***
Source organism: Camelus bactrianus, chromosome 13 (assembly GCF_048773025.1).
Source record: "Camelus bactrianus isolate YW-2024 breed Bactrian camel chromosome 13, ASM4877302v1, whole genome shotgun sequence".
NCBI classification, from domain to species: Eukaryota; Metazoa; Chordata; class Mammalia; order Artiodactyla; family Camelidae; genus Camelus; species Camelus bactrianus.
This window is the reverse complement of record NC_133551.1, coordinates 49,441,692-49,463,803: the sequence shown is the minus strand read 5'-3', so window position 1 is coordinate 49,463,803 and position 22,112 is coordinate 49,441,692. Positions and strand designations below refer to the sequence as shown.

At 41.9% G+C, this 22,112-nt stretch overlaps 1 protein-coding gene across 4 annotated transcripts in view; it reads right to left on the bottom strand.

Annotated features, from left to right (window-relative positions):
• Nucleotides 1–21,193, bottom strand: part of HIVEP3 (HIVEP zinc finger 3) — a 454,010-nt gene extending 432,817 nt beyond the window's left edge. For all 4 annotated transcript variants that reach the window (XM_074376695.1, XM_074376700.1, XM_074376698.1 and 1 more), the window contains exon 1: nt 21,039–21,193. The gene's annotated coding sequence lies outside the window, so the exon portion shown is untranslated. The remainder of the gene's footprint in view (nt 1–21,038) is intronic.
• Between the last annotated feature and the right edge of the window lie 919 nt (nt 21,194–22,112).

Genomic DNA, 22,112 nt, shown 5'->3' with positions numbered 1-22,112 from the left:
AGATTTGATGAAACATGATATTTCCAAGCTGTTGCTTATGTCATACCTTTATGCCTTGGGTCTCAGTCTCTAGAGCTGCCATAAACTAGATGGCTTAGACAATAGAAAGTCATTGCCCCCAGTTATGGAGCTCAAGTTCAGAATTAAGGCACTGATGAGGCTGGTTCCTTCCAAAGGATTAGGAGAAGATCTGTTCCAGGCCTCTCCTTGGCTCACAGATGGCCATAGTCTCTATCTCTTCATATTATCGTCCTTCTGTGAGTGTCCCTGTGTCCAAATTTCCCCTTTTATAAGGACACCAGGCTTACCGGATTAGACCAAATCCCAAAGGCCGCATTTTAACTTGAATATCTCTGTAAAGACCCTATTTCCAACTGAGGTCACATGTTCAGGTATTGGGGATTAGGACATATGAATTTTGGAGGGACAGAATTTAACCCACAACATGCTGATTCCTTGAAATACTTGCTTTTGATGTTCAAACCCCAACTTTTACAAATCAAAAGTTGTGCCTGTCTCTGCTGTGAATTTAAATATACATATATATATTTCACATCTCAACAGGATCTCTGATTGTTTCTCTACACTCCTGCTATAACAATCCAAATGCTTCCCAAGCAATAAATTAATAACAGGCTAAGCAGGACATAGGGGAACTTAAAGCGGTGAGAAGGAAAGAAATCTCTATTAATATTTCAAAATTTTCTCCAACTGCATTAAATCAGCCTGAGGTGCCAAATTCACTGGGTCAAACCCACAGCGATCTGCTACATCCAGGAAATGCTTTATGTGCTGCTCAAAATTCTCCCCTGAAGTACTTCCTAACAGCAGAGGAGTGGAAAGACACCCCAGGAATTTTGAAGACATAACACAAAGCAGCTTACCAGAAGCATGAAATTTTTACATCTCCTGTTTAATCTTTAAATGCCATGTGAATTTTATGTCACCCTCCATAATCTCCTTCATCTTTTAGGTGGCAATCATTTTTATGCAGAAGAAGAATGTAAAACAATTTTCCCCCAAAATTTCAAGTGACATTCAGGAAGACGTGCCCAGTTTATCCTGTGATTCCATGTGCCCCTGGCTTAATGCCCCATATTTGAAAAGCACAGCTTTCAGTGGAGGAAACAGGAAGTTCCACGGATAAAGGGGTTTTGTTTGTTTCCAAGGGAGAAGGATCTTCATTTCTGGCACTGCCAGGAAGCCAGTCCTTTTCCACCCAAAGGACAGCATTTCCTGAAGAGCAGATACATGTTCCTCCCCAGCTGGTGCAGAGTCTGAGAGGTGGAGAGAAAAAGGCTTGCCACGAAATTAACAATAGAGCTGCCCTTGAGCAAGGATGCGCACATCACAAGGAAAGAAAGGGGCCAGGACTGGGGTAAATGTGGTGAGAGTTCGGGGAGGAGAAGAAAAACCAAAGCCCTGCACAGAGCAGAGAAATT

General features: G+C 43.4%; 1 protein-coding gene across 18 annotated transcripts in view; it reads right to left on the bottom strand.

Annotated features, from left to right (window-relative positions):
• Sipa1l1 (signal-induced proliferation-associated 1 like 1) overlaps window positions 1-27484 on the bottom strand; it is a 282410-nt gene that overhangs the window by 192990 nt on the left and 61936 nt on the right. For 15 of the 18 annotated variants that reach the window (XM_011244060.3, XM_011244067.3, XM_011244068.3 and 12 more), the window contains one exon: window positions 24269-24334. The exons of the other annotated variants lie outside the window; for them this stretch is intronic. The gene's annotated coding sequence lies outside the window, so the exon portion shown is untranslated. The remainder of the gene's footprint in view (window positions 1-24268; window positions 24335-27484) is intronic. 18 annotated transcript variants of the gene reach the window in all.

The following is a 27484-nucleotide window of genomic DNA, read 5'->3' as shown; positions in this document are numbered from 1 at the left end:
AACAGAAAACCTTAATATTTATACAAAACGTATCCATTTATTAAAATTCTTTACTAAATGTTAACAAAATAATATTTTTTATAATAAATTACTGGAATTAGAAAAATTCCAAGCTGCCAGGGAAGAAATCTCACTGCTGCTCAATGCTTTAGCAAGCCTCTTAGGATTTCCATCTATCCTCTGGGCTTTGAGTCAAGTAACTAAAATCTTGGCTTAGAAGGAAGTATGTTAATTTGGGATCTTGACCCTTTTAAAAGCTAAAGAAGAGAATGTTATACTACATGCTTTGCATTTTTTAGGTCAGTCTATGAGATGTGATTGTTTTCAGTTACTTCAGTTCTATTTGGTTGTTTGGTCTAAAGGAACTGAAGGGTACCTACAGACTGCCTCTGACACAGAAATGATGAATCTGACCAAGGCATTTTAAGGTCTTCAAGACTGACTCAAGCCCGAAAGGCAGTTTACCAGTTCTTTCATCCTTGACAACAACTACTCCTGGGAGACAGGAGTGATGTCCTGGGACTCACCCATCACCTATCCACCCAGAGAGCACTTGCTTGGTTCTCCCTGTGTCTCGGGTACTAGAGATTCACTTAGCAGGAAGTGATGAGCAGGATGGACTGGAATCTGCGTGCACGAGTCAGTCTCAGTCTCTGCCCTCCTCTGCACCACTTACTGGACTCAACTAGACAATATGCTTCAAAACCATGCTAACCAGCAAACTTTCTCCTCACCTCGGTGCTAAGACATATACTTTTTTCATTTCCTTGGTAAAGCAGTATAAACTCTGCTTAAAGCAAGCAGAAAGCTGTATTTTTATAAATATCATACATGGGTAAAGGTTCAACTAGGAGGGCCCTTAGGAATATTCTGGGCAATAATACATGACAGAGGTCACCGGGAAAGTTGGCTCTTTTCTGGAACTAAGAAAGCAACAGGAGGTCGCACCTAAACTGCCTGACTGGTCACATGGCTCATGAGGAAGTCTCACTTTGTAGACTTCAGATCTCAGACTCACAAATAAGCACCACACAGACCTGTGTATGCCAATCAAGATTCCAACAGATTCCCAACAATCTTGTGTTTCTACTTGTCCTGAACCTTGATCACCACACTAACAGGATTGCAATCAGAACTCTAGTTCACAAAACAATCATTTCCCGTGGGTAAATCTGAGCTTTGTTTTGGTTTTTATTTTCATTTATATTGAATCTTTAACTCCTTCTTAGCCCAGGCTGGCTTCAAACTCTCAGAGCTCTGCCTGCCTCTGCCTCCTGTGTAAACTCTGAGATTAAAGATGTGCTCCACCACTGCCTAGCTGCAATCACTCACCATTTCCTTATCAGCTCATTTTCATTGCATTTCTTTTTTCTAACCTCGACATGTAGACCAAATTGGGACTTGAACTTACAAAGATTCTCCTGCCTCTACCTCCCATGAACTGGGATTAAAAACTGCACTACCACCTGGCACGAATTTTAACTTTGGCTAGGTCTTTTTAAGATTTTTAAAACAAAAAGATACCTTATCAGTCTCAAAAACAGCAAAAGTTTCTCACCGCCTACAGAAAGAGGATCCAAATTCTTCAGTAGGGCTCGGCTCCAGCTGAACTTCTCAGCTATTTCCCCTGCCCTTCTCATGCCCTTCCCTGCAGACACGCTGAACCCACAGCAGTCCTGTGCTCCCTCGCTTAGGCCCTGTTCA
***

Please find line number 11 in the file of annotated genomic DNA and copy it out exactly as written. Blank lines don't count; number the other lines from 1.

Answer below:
General features: G+C 43.4%; 1 protein-coding gene across 18 annotated transcripts in view; it reads right to left on the bottom strand.